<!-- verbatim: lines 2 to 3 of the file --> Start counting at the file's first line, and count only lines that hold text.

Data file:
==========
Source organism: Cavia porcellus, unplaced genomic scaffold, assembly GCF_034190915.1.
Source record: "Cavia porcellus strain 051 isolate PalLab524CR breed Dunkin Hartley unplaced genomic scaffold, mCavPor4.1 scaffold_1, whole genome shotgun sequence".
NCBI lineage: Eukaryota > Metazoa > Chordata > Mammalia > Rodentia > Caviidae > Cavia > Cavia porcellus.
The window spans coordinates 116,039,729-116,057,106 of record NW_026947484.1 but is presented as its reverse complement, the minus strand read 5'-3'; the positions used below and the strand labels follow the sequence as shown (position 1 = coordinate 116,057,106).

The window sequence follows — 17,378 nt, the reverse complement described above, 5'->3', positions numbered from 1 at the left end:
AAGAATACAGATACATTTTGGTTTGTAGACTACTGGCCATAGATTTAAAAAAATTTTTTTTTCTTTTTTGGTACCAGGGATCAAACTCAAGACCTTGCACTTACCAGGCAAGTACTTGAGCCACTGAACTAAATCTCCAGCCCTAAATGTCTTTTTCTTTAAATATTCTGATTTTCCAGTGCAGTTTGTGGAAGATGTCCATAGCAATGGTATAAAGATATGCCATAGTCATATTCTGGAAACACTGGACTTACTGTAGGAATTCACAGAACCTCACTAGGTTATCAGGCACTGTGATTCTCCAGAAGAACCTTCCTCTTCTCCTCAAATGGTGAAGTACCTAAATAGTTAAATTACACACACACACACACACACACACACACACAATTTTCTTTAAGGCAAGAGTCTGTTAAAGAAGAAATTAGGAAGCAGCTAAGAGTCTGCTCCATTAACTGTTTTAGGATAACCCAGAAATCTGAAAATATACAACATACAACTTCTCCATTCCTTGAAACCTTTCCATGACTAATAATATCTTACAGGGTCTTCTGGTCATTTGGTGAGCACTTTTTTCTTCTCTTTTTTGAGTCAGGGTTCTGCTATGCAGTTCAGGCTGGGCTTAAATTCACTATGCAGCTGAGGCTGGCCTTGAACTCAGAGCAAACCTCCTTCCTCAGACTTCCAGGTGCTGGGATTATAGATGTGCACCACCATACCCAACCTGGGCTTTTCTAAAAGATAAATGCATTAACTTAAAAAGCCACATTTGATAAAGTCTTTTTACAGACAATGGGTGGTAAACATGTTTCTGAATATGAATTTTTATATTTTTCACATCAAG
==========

Source record: "Cavia porcellus strain 051 isolate PalLab524CR breed Dunkin Hartley unplaced genomic scaffold, mCavPor4.1 scaffold_1, whole genome shotgun sequence".
NCBI lineage: Eukaryota > Metazoa > Chordata > Mammalia > Rodentia > Caviidae > Cavia > Cavia porcellus.